I’ve written two serious books. The latest is Mattie’s Choice. It’s historical, Christian, women’s fiction, loosely based on family experiences, and helps the reader consider attitudes and social mores. My mother-in-law was married to a demanding man who refused to let her see her family. Research shows that controlling men do this, even today. In 1925, women had few choices, but more are available today. Women can choose not to live in an abusive household. There’s humor in the book, but there’s also a lot about faith, or the lack of it.Clue into Kindness is a contemporary novella with a similar theme.
Want to know more about my books? Here you go. http://amzn.to/2hwc6nB and http://gaynlewis.blogspot.com/
(Guest blogger Gay N. Lewis, a Texas minister’s wife, writes about angels and romance. She and her husband primarily have served churches in Texas. Before becoming a full time author, her livelihood embraced interior design, photography, and communication.)
Cover reveal–new book coming out in just over a week! “Falling Like a Rock.” Unloved and unemployed. That’s Elaine Svoboda, after she’s sacked, then flees across country to her boyfriend who drops her flat. Teetering on the abyss of disaster, she calls an old friend who invites her to a tiny mountain town with fresh prospects. There she meets rugged, hunky Joe Richter-Leon, mayor of Falling Rock. From there, a woman gambles all, including her life, when she’s “falling like a rock.”
New author’s Facebook page to keep people posted about developments in my writing. Go to http://www.Facebook.com/authorBonnieMcCune to “like” the page. Or click the Facebook logo on upper right corner, this page. And forward to interested parties, too, if you would.
The human face owes its expressiveness to muscles and features. Eyebrows certainly have their share in the mix. Raising one or two eyebrows can indicate surprise, shock, superiority, doubt or disapproval. Some people can raise a single eyebrow, and this skill allows them to increase both the strength and range of emotions. A prime example of the use of eyebrows is Mr. Spock on Star Trek, who was indeed played by a human actor although he was supposed to be an alien. He often accompanied his raised eyebrow(s) with the label “fascinating.”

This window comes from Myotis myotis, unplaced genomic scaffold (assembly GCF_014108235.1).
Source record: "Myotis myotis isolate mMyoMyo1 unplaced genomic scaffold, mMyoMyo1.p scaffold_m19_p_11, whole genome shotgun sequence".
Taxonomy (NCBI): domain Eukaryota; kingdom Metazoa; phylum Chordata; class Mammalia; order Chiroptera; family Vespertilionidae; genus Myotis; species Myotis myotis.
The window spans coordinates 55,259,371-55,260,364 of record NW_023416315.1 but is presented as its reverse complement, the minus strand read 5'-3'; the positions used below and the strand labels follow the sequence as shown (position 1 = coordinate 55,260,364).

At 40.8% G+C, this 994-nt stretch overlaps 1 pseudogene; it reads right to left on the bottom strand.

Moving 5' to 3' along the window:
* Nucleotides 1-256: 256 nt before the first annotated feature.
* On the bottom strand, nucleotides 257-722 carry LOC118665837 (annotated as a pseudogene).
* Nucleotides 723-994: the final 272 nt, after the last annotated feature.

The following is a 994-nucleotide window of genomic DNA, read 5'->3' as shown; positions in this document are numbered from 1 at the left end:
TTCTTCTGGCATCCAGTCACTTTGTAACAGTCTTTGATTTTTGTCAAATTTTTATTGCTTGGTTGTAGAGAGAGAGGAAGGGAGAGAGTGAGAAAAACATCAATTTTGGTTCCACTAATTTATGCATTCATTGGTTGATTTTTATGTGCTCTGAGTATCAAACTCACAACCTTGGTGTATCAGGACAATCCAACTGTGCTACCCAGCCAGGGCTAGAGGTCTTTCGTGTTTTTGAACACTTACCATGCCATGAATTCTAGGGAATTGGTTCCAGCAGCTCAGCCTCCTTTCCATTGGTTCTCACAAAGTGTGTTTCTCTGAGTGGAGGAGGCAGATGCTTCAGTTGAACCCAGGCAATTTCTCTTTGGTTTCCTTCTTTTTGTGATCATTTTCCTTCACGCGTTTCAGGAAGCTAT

Somehow we always seem to be able to assign the correct interpretation to the eyebrows’ action. But all these abilities depend upon having eyebrows to raise. I’ve lost most of mine due to a little-known side effect of menopause, which not all women get. On the plus side, I’ve also lost most of the hair all over my body (except my head, thankfully). But losing my eyebrows isn’t a picnic because I haven’t been able to find a suitable replacement.
I know I’m dwelling on a relatively minor drawback to my overall appearance. I placidly accepted my aging face and figured eyebrows aren’t that important. After all, my mother-in-law didn’t have any, having been a vigorous plucker in her youth; and. I have friends who are losing theirs.
Then one day an eight-year-old girl was looking at me and my older sister. She decided I was older than my sister, partly because I have gray hair, while my sister tints hers. But also because, “You don’t have any eyebrows.”
Well! If eyebrows make a difference to a child, I figured I’d better start drawing some on. So began my quest for eyebrow color. Brown, black, blonde, taupe, applied with hard pencil, soft pencil, eyeshadow powder, smeared with a tiny brush, blotted with a tissue, tapped with my pinky finger. Arched, drawn at a straight slant, thick, thin, blended colors. Nothing looked natural. I finally decided the fault lies in the hue. Makeup experts evidently figure all women want dark brows, for that’s all they sell.
To me, dark eyebrows look threatening. They certainly overwhelm the rest of my face. I don’t want to scare children with a glowering dense substitute for regular eyebrows on my forehead. But I DO need eyebrows. After all, how else can I condescend to snippy eight-year-olds? So now I’m waiting patiently for someone to create eyebrow pencils in a range of grays to match the rest of my hair.